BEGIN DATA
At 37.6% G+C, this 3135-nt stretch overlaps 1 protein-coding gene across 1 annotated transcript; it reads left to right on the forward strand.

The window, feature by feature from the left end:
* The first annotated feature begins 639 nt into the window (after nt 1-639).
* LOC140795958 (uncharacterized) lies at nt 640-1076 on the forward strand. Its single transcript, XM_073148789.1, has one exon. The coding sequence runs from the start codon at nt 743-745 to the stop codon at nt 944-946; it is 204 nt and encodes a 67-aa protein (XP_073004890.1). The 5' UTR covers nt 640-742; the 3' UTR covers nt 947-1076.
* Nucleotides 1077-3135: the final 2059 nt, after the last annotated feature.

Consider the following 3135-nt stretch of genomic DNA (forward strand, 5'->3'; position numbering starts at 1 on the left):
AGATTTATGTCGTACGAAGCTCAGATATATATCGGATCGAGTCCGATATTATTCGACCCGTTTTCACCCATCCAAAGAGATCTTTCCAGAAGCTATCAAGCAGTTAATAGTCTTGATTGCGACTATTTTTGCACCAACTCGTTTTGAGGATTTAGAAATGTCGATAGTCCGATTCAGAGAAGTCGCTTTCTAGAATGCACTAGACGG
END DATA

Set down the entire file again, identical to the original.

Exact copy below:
At 37.6% G+C, this 3135-nt stretch overlaps 1 protein-coding gene across 1 annotated transcript; it reads left to right on the forward strand.

The window, feature by feature from the left end:
* The first annotated feature begins 639 nt into the window (after nt 1-639).
* LOC140795958 (uncharacterized) lies at nt 640-1076 on the forward strand. Its single transcript, XM_073148789.1, has one exon. The coding sequence runs from the start codon at nt 743-745 to the stop codon at nt 944-946; it is 204 nt and encodes a 67-aa protein (XP_073004890.1). The 5' UTR covers nt 640-742; the 3' UTR covers nt 947-1076.
* Nucleotides 1077-3135: the final 2059 nt, after the last annotated feature.

Consider the following 3135-nt stretch of genomic DNA (forward strand, 5'->3'; position numbering starts at 1 on the left):
AGATTTATGTCGTACGAAGCTCAGATATATATCGGATCGAGTCCGATATTATTCGACCCGTTTTCACCCATCCAAAGAGATCTTTCCAGAAGCTATCAAGCAGTTAATAGTCTTGATTGCGACTATTTTTGCACCAACTCGTTTTGAGGATTTAGAAATGTCGATAGTCCGATTCAGAGAAGTCGCTTTCTAGAATGCACTAGACGG